Downpours to get tropical boost in Southeast
Showers and thunderstorms erupted from the south-central U.S. to the Southeast on Monday, bringing heavy rain to many areas.
Rounds of wet weather will continue to inundate parts of the southeastern United States this week. More than one location may experience an uptick in storminess with the help of excess tropical moisture, according to AccuWeather meteorologists, who were busy monitoring the potential for tropical development near the Southeast coast.
Flooding has been rampant across the Southeast and Gulf Coast as stormy weather has pestered the region so far in 2021. Following an unusually wet spring, much of the region has been deluged by above-normal rainfall thus far this summer.
Biloxi, Mississippi, has been particularly hard hit, with the area picking up more than 26 inches of rain since June 1, which is a whopping 212% of normal. A staggering 12.13 inches of that rain has come in the first three weeks of July alone.
Now, two different storms are set to bring even more rain through the weekend.
One weather system will continually pump in moist, humid air from the Gulf of Mexico, which will enhance rainfall in the already rain-soaked region.
"Although daily rainfall totals may not be a extreme as past events, the persistent moisture will increase the risk of flash flooding," said Smithmyer.
Urban flooding is expected to be the main concern, but small streams could also, once again, spill their banks.
The area of heaviest rainfall, and the tropical moisture, will shift as the week comes to a close and a second tropical player takes shape.
"We are monitoring an area of low pressure that is expected to form off the northern Florida and Georgia Atlantic coast, or the Florida Gulf coast later this week," said AccuWeather Senior Meteorologist Rob Miller.
The feature, combined with a stalled front in the region, will cause frequent bouts of showers and thunderstorms to erupt across the southeastern U.S. through week's end.
The warm Gulf Stream waters off the coast of Florida could help to give the low pressure area a small chance of becoming a more organized tropical system. The next name on the 2021 list for the Atlantic is Fred should the system strengthen enough to become a tropical storm.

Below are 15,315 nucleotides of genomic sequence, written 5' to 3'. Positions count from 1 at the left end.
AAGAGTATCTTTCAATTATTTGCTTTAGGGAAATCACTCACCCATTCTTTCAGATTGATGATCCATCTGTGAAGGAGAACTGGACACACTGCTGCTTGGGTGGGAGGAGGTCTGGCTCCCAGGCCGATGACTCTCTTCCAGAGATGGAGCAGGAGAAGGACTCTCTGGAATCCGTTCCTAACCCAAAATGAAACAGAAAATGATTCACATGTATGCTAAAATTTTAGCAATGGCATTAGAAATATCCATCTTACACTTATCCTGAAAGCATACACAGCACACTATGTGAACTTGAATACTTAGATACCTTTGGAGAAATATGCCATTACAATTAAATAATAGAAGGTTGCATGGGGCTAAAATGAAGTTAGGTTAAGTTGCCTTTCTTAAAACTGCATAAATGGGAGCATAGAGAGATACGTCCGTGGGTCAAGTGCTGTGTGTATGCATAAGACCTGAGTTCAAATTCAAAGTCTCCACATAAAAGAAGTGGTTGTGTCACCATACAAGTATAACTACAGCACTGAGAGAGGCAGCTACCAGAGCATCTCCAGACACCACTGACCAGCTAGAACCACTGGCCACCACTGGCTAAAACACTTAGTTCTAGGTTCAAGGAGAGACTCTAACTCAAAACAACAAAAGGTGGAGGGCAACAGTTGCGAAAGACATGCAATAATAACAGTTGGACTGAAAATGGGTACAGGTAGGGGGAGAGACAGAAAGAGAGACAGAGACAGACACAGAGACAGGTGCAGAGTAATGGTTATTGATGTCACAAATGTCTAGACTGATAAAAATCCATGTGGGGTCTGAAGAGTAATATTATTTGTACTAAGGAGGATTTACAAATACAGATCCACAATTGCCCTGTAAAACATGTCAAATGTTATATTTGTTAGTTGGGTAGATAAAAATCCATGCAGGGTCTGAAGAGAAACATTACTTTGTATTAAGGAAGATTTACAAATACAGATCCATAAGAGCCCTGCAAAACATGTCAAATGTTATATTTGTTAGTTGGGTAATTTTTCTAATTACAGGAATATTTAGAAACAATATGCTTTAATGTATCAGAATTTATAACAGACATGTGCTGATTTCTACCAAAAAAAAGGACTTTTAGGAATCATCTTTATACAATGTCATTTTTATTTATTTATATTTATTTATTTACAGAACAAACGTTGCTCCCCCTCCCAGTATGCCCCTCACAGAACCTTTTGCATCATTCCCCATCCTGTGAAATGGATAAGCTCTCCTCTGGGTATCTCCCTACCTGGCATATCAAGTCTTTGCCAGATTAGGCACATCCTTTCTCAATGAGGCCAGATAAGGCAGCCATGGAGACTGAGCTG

AccuWeather forecasters upped the potential for tropical development off the Southeast coast to medium on Friday morning.
Either way, Miller says that the low is forecast to drift out to sea by early next week.
"Regardless of whether or not the tropical low becomes more organized, it should enhance the rainfall for portions of Florida from Friday through the weekend," Miller explained.
It is not out of the question that some locations could receive three or more inches of rain before the end of the weekend.
AccuWeather meteorologists say that the more active-than-normal start to the 2021 Atlantic hurricane season is partially to blame for the persistent wet conditions across the region.
According to the Nation Hurricane Center (NHC), the average arrival of the fifth named storm of the hurricane season is Aug. 31. This year, the E storm, Hurricane Elsa, was first named on July 1, almost two months earlier than normal.
AccuWeather forecasters are anticipating the active hurricane season to continue well into November. Since Elsa, a plethora of dry air and Saharan dust has kept tropical development at bay.
The rest of the globe has had its share of tropical activity already this week. Tropical Storm Guillermo and Hurricane Felicia, which reached Category 4 strength, both plowed through the East Pacific Ocean earlier this week. In the West Pacific, both In-fa and Cempaka both continue to threaten China with more torrential rainfall.
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